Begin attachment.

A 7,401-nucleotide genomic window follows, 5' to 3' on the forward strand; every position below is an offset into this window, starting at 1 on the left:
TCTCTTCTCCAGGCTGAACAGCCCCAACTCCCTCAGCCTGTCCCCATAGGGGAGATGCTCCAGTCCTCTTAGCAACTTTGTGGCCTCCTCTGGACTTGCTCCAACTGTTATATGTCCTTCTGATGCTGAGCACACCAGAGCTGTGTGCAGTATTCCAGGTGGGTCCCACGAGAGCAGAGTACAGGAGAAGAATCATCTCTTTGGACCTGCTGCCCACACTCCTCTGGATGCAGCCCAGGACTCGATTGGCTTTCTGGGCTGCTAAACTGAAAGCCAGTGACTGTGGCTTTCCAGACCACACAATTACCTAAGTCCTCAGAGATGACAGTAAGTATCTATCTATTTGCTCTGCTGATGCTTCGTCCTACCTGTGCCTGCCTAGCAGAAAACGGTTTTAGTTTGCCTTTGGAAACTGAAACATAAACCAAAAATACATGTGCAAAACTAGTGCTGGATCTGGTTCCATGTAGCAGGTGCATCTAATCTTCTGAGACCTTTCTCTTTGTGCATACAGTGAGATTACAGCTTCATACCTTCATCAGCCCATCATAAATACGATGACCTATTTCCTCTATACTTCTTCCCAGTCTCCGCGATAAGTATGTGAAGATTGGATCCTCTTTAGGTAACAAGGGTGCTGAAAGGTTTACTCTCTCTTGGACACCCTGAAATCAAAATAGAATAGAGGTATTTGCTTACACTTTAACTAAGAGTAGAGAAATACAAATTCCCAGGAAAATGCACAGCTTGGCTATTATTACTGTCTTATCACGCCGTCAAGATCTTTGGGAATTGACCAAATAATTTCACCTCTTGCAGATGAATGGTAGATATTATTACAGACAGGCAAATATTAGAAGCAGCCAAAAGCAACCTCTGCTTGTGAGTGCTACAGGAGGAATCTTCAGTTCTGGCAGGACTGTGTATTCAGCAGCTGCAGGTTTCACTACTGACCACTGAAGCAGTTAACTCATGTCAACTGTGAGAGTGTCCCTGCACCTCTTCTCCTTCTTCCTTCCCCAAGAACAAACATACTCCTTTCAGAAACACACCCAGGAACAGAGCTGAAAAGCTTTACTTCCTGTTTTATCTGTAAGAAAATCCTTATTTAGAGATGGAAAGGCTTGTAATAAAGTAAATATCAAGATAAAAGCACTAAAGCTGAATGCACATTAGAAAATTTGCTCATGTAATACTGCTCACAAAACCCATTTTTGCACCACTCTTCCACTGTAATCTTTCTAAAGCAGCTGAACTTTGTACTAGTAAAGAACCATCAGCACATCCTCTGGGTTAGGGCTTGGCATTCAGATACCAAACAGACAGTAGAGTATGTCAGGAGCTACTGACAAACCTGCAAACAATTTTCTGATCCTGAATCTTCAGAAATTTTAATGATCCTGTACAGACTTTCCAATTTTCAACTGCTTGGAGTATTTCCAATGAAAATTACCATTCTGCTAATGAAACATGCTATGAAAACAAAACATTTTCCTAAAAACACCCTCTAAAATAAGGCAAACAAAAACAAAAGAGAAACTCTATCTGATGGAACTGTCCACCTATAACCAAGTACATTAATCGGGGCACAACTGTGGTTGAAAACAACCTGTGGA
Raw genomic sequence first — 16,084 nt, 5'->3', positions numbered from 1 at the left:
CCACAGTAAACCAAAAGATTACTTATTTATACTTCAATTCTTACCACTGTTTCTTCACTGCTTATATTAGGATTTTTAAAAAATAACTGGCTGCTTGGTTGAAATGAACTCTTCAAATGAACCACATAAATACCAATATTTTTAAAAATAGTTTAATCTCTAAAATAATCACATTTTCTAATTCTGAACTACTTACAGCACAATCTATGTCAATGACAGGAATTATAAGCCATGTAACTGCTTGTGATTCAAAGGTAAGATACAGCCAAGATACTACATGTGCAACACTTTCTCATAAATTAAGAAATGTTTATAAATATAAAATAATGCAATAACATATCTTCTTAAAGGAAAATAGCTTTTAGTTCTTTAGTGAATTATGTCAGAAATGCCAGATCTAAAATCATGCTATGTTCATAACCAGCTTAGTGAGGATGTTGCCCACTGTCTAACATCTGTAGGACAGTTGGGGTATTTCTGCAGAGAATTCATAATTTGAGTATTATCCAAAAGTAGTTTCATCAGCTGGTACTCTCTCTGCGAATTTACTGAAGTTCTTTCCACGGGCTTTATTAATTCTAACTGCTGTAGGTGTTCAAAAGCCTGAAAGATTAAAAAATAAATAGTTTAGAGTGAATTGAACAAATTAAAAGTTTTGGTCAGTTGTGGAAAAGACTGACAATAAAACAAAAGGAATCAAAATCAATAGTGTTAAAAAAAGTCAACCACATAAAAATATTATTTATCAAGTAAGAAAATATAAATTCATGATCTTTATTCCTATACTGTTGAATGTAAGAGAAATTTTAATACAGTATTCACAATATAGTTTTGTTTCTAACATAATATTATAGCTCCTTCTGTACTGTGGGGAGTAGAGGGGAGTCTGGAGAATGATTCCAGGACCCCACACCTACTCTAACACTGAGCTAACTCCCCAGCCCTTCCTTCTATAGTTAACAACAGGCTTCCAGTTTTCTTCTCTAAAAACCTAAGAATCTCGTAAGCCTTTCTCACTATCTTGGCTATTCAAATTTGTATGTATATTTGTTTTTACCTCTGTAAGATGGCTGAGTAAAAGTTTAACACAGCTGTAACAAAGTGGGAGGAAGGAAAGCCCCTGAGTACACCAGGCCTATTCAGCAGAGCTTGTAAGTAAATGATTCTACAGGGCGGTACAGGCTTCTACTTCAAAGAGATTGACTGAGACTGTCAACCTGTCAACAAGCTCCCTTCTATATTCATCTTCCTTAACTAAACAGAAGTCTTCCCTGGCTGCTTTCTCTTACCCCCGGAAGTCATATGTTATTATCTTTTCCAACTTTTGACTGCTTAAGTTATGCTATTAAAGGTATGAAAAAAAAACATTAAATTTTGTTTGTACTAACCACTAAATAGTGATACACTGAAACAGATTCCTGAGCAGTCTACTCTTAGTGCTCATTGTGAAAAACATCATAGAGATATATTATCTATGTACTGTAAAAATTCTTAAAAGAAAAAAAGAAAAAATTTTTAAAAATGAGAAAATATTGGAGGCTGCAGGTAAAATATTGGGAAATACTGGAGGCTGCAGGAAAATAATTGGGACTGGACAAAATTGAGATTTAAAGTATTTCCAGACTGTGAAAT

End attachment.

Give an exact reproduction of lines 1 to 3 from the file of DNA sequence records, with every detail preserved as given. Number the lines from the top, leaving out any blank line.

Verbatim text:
A 7,401-nucleotide genomic window follows, 5' to 3' on the forward strand; every position below is an offset into this window, starting at 1 on the left:
TCTCTTCTCCAGGCTGAACAGCCCCAACTCCCTCAGCCTGTCCCCATAGGGGAGATGCTCCAGTCCTCTTAGCAACTTTGTGGCCTCCTCTGGACTTGCTCCAACTGTTATATGTCCTTCTGATGCTGAGCACACCAGAGCTGTGTGCAGTATTCCAGGTGGGTCCCACGAGAGCAGAGTACAGGAGAAGAATCATCTCTTTGGACCTGCTGCCCACACTCCTCTGGATGCAGCCCAGGACTCGATTGGCTTTCTGGGCTGCTAAACTGAAAGCCAGTGACTGTGGCTTTCCAGACCACACAATTACCTAAGTCCTCAGAGATGACAGTAAGTATCTATCTATTTGCTCTGCTGATGCTTCGTCCTACCTGTGCCTGCCTAGCAGAAAACGGTTTTAGTTTGCCTTTGGAAACTGAAACATAAACCAAAAATACATGTGCAAAACTAGTGCTGGATCTGGTTCCATGTAGCAGGTGCATCTAATCTTCTGAGACCTTTCTCTTTGTGCATACAGTGAGATTACAGCTTCATACCTTCATCAGCCCATCATAAATACGATGACCTATTTCCTCTATACTTCTTCCCAGTCTCCGCGATAAGTATGTGAAGATTGGATCCTCTTTAGGTAACAAGGGTGCTGAAAGGTTTACTCTCTCTTGGACACCCTGAAATCAAAATAGAATAGAGGTATTTGCTTACACTTTAACTAAGAGTAGAGAAATACAAATTCCCAGGAAAATGCACAGCTTGGCTATTATTACTGTCTTATCACGCCGTCAAGATCTTTGGGAATTGACCAAATAATTTCACCTCTTGCAGATGAATGGTAGATATTATTACAGACAGGCAAATATTAGAAGCAGCCAAAAGCAACCTCTGCTTGTGAGTGCTACAGGAGGAATCTTCAGTTCTGGCAGGACTGTGTATTCAGCAGCTGCAGGTTTCACTACTGACCACTGAAGCAGTTAACTCATGTCAACTGTGAGAGTGTCCCTGCACCTCTTCTCCTTCTTCCTTCCCCAAGAACAAACATACTCCTTTCAGAAACACACCCAGGAACAGAGCTGAAAAGCTTTACTTCCTGTTTTATCTGTAAGAAAATCCTTATTTAGAGATGGAAAGGCTTGTAATAAAGTAAATATCAAGATAAAAGCACTAAAGCTGAATGCACATTAGAAAATTTGCTCATGTAATACTGCTCACAAAACCCATTTTTGCACCACTCTTCCACTGTAATCTTTCTAAAGCAGCTGAACTTTGTACTAGTAAAGAACCATCAGCACATCCTCTGGGTTAGGGCTTGGCATTCAGATACCAAACAGACAGTAGAGTATGTCAGGAGCTACTGACAAACCTGCAAACAATTTTCTGATCCTGAATCTTCAGAAATTTTAATGATCCTGTACAGACTTTCCAATTTTCAACTGCTTGGAGTATTTCCAATGAAAATTACCATTCTGCTAATGAAACATGCTATGAAAACAAAACATTTTCCTAAAAACACCCTCTAAAATAAGGCAAACAAAAACAAAAGAGAAACTCTATCTGATGGAACTGTCCACCTATAACCAAGTACATTAATCGGGGCACAACTGTGGTTGAAAACAACCTGTGGA
Raw genomic sequence first — 16,084 nt, 5'->3', positions numbered from 1 at the left: